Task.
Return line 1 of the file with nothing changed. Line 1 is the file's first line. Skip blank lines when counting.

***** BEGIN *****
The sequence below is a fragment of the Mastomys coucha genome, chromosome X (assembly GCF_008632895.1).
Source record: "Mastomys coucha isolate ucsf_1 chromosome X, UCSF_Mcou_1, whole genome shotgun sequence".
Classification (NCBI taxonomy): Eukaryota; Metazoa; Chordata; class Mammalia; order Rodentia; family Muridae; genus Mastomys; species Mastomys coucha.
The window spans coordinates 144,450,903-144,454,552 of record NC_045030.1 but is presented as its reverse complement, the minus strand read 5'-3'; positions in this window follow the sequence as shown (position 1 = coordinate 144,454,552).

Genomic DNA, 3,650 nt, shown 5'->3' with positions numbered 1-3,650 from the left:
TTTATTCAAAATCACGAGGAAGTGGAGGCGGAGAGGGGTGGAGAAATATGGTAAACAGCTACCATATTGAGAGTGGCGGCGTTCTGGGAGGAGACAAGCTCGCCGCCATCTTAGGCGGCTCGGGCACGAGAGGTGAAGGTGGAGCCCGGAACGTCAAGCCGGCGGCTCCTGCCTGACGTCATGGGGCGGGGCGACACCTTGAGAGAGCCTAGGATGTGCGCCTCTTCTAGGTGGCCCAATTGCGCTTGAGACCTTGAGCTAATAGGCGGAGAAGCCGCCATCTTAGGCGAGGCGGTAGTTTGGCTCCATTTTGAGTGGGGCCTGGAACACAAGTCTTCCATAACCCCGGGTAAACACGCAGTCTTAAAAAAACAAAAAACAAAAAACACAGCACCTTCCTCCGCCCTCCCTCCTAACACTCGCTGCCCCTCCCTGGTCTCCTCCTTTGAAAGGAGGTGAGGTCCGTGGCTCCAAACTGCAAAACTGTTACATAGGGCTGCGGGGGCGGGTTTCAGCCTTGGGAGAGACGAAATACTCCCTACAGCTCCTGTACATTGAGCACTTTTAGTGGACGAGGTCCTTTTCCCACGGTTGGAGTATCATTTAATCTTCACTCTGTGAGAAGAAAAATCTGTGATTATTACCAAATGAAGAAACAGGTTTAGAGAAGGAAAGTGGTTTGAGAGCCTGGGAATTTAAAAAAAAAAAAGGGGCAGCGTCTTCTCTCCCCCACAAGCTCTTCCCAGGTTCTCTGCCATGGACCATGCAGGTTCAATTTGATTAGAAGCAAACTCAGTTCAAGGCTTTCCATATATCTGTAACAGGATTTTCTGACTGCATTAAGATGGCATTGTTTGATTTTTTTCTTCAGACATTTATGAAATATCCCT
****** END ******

The sequence below is a fragment of the Mastomys coucha genome, chromosome X (assembly GCF_008632895.1).